_{
j
}(1), *f*
_{
j
}(2), *f*
_{
j
}(3),…, *f*
_{
j
}(*r*) and Lagrange’s interpolation to solve the coefficients *a*
_{0}, *a*
_{1}, *a*
_{2},…,*a*
_{
r–1} in Equation (5). They are exactly the *r* pixel values of the *j* th section in *Q*.

Step 4. Increase *j* by 1.

Step 5. Repeat Steps 2 through 4 until all pixels of the shadow images are processed.

Step 6. Apply the inverse-permutation operation to the permuted image *Q* to get the secret image to *Q*’.

Step 7. For each *j* (recorded in Step 3), run Step 3.1 by different combinations of zero and 256 for the zero pixels of the shadow image (the other pixels remain the same values), then we have several candidate solution sets (the number of combinations) in hand. Calculate each pixel’s squared Euclidean distances with its known neighboring pixels (at most eight) and sum them up for every solution set, the solution set with minimal distance is the solution we need for Section *j*.

Store each pixel value of Section *j* in *Q*’*.* The new image *O*’ is the reconstructed secret image.

The proposed method has three benefits. First, by using the prime number 257, the preprocessing of the truncation is no longer necessary, and computation time is saved. Second, the problem we are facing in our scheme is no longer the truncation but the overflow. Therefore, the distortion can be minimized by the use of correlation calculation of adjacent pixels.

Third, the only drawback of the Thien–Lin method is that the light images might not be good enough. Because the proposed method has no truncation process needed so that the light images are applicable to the proposed method.

## 4. Experiments

The experimental results of the proposed method are prepared in this section to show the (2, 4)-threshold SIS scheme. The 256 × 256 gray-level secret image “Lena” is shown in Figure 1. The permuted image is shown in Figure 2, and the four shadow images are shown in Figure 3. The size of each shadow image is only 1/2 of that of the secret image. Figure 4 is the reconstructed image obtaining any two out of four in Figure 3, in which the size of the reconstructed image is identical to the secret image.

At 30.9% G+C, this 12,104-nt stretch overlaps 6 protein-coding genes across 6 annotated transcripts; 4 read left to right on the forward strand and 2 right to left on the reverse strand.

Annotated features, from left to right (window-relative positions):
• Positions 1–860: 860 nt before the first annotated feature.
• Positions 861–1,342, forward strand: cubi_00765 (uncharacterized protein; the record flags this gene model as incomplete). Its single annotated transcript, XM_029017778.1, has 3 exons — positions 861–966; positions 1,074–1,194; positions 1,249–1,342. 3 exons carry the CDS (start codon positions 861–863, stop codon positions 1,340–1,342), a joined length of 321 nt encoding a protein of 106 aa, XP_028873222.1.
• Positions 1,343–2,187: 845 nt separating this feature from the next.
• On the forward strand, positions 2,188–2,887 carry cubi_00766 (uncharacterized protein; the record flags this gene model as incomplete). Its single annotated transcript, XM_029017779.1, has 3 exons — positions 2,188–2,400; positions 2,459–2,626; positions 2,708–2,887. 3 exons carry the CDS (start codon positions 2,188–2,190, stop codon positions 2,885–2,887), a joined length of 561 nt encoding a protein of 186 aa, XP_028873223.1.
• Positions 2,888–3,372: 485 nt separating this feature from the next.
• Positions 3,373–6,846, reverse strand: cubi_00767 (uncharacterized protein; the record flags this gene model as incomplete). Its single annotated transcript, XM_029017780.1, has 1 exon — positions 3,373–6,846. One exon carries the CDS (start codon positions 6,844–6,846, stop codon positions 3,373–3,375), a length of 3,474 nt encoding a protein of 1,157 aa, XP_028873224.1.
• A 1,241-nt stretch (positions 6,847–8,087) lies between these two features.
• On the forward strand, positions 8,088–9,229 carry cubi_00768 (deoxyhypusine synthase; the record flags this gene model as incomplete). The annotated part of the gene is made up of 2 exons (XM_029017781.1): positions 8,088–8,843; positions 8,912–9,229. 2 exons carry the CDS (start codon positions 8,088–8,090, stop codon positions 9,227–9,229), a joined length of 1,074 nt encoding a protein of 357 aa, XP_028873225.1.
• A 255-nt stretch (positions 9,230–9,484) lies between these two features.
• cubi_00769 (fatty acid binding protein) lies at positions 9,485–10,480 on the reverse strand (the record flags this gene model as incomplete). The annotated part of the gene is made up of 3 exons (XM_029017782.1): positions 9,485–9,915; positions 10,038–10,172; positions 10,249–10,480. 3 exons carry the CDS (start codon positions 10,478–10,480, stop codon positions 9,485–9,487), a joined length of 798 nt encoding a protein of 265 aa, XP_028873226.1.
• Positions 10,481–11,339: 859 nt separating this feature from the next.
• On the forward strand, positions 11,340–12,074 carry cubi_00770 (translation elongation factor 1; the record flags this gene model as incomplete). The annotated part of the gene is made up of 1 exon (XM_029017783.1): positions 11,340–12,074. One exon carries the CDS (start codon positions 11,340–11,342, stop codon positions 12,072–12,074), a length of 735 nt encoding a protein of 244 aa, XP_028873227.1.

For security, the following is a theoretical analysis. In this experiment, we used a 256 × 256 gray-level secret image. For this image, because each section is formed of *r* pixels, there are (256 × 256)/*r* sections, that is (256 × 256)/*r* polynomials. To solve the *r* pixels (coefficients) of the polynomial, *r* equations should be acquired. If a hacker acquires *r* – 1 shadow images, he can construct only *r* – 1 equations. The possibility of guessing the right solution is then only 1/256. Hence, if there are (256 × 256)/*r* polynomials, the possibility of obtaining the correct image is only (1/256)^{(256×256)/r}
*.* In the Thien–Lin method, the possibility is (1/251)^{(256×256)/r}[1].

## 5. Conclusions

This proposed method gives us an insight into SIS. The concept is to use prime number 257 to replace 251 in Thien–Lin’s method [1]. The proposed method has the following properties: (i) a secret image can be reconstructed from any *r* shadow image nearly perfectly or without any loss; (ii) the method reduces the size of the shadow images for further storage or transmission; (iii) the proposed method can protect the secret image if any (*r* – 1) or fewer shadow images are stolen, and the possibility of guessing right is low; and (iv) this method can be used on light images. The experimental results and theoretically analysis show that the proposed scheme performs well.

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### Cite this article

Wu, KS. A secret image sharing scheme for light images.
*EURASIP J. Adv. Signal Process.* **2013, **49 (2013). https://doi.org/10.1186/1687-6180-2013-49

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DOI: https://doi.org/10.1186/1687-6180-2013-49

### Keywords

- Secret sharing
- Image sharing